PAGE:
Tyro3 in myelination and remyelination

In multiple sclerosis (MS) the protective sheath around nerves, known as myelin, is damaged and lost. This loss disrupts electrical impulses and exposes nerves to immune attack, leading to their death. Current MS therapies suppress the immune response but do not promote repair or prevent disease progression. We have shown that a protein known as Tyro3 improves myelin production and repair. The goal of this study is to establish how Tyro3 works, and the comparative benefit it is likely to provide.


This project aims to define the importance of Tyro3 to myelin repair and assess what functional benefits Tyro3-mediated repair might provide

The loss of myelin ensheathing axons, a process known as demyelination, impairs nerve function and exposes axons to further inflammatory attack. Following a demyelinating event, some spontaneous remyelination occurs but it is often incomplete, and ultimately fails. We have previously identified that Gas6, a ligand for the TAM (Tyro3, Axl and Mertk) family of tyrosine kinase receptors, directly increases myelination in vitro, and that loss of Gas6 leads to increased disease severity and to delayed recovery in an animal model of CNS demyelination. The provision of exogenous Gas6 promotes repair in two separate animal models of MS, suggesting that enhancement of repair via TAM activation is a practical therapeutic goal.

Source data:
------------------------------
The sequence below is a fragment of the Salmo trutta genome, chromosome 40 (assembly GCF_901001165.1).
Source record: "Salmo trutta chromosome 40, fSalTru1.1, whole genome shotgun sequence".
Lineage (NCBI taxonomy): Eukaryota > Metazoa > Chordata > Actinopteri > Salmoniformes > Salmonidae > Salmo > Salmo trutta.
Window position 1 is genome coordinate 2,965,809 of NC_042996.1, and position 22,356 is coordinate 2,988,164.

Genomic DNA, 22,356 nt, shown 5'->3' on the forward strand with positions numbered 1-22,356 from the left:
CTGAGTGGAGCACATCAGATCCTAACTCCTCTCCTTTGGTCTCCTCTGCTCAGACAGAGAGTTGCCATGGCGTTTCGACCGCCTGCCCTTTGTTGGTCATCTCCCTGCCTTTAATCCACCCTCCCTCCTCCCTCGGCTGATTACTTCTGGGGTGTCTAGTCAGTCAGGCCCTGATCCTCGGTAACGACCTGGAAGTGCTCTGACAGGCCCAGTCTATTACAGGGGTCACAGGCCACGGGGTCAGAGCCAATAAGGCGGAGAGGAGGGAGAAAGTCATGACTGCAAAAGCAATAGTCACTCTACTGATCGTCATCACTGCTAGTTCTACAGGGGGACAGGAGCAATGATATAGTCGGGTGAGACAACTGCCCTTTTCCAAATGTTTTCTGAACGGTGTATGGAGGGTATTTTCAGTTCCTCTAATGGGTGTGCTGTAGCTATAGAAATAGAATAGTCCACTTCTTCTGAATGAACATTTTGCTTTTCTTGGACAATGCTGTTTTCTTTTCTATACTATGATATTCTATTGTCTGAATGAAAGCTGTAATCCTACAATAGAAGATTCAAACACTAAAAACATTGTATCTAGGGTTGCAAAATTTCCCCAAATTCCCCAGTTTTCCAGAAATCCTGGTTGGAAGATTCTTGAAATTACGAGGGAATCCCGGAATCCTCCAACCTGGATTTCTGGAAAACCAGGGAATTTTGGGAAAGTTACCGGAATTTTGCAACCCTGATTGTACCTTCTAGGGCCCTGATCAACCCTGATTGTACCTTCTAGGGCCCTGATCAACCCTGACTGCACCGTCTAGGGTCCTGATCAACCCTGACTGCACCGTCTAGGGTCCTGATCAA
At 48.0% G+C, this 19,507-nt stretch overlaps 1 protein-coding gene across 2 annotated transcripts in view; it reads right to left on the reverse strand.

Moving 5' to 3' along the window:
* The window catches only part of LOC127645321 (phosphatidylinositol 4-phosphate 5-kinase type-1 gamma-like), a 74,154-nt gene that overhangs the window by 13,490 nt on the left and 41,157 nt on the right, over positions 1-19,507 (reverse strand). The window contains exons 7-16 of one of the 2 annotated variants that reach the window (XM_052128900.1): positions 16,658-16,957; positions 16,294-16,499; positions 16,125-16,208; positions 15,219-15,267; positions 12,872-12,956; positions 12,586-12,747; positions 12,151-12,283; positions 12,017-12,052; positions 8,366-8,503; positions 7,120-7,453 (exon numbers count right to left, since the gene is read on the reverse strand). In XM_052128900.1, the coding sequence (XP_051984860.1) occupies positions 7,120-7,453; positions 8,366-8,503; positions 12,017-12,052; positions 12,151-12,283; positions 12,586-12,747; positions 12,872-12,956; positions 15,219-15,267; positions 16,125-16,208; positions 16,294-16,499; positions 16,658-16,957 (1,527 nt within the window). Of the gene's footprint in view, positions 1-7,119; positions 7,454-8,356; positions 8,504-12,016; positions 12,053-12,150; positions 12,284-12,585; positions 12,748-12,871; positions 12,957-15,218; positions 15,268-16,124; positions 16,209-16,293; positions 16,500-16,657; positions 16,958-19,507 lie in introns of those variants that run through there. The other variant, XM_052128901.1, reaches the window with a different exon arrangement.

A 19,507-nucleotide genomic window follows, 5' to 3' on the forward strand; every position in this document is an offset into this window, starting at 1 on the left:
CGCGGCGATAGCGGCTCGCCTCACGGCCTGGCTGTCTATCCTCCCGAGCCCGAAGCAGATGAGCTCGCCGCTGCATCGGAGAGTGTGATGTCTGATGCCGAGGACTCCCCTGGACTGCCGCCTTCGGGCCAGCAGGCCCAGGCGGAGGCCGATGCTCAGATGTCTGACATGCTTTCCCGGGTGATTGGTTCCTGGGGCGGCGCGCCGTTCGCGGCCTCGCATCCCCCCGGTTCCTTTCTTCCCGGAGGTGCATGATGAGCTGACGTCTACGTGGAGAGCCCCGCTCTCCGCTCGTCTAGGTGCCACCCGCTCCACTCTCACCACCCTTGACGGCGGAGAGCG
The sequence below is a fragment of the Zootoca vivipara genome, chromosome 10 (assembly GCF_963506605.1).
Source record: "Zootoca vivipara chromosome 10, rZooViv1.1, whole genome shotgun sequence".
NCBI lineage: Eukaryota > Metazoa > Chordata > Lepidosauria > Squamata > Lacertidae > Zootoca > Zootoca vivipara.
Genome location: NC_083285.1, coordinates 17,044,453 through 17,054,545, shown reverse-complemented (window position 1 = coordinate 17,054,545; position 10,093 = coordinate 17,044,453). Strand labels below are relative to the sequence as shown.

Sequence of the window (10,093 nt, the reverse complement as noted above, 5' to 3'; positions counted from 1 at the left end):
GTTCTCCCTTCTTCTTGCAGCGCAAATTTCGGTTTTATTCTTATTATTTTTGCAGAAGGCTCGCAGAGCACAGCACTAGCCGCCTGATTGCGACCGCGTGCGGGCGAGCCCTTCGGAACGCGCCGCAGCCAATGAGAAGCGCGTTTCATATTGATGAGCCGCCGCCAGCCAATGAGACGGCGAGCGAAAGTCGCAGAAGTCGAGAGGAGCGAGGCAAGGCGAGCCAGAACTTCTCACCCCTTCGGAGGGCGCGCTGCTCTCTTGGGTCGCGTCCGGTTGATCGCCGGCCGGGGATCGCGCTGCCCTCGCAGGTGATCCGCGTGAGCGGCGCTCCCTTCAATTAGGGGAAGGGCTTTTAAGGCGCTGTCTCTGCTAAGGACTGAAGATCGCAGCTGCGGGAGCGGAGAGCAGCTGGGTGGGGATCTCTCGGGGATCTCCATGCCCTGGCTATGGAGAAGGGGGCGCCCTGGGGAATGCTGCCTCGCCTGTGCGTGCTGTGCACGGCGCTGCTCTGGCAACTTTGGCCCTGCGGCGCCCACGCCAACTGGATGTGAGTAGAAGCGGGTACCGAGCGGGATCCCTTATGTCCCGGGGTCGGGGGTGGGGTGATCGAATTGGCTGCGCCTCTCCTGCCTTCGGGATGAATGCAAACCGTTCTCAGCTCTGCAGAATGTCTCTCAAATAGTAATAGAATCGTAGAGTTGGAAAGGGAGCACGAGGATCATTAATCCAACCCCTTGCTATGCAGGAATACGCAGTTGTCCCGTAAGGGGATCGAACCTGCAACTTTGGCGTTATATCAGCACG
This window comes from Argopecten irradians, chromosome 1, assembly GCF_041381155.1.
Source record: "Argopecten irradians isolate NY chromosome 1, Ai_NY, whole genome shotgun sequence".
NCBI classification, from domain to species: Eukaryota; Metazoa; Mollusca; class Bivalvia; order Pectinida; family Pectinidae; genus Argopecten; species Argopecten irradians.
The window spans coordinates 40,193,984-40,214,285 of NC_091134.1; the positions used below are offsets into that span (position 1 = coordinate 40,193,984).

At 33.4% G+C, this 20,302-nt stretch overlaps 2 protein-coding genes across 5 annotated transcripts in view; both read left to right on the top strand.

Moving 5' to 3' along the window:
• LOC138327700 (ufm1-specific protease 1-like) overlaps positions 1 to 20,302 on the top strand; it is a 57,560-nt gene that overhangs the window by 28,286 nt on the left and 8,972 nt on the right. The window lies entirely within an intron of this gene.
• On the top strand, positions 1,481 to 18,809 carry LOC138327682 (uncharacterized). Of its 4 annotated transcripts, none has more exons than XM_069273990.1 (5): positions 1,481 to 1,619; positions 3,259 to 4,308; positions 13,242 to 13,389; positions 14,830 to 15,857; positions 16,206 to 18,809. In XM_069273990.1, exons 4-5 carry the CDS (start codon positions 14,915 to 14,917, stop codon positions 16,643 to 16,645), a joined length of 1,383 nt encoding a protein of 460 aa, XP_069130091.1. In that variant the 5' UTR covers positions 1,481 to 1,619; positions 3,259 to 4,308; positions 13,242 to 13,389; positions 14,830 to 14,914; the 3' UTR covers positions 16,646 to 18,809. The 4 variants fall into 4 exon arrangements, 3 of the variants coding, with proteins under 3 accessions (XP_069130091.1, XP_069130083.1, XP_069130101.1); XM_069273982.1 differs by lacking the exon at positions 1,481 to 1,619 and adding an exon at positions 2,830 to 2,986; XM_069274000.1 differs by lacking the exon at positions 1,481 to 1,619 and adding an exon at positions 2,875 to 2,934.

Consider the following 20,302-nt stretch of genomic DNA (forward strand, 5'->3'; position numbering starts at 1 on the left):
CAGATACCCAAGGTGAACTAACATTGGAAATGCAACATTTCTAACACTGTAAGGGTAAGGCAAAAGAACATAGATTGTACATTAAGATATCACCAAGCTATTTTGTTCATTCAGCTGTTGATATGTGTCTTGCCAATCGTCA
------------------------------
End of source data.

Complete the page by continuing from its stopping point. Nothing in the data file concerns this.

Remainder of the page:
We have now established that the pro-myelinating effect of Gas6 is transduced through the Tyro3 receptor on oligodendrocytes, and that the loss of Tyro3 has consequences for the myelination of nerves in the CNS. This project will further explore the role of Tyro3 during developmental myelination, using a mouse strain in which the Tyro3 gene has been deleted. In particular, we will assess the structure of the Nodes of Ranvier, the gaps in the myelin sheath which are essential to signal conduction in the nerve, as well as the development of the myelin-producing oligodendrocytes. We will also examine the contribution of Tyro3 to myelin repair following demyelination.

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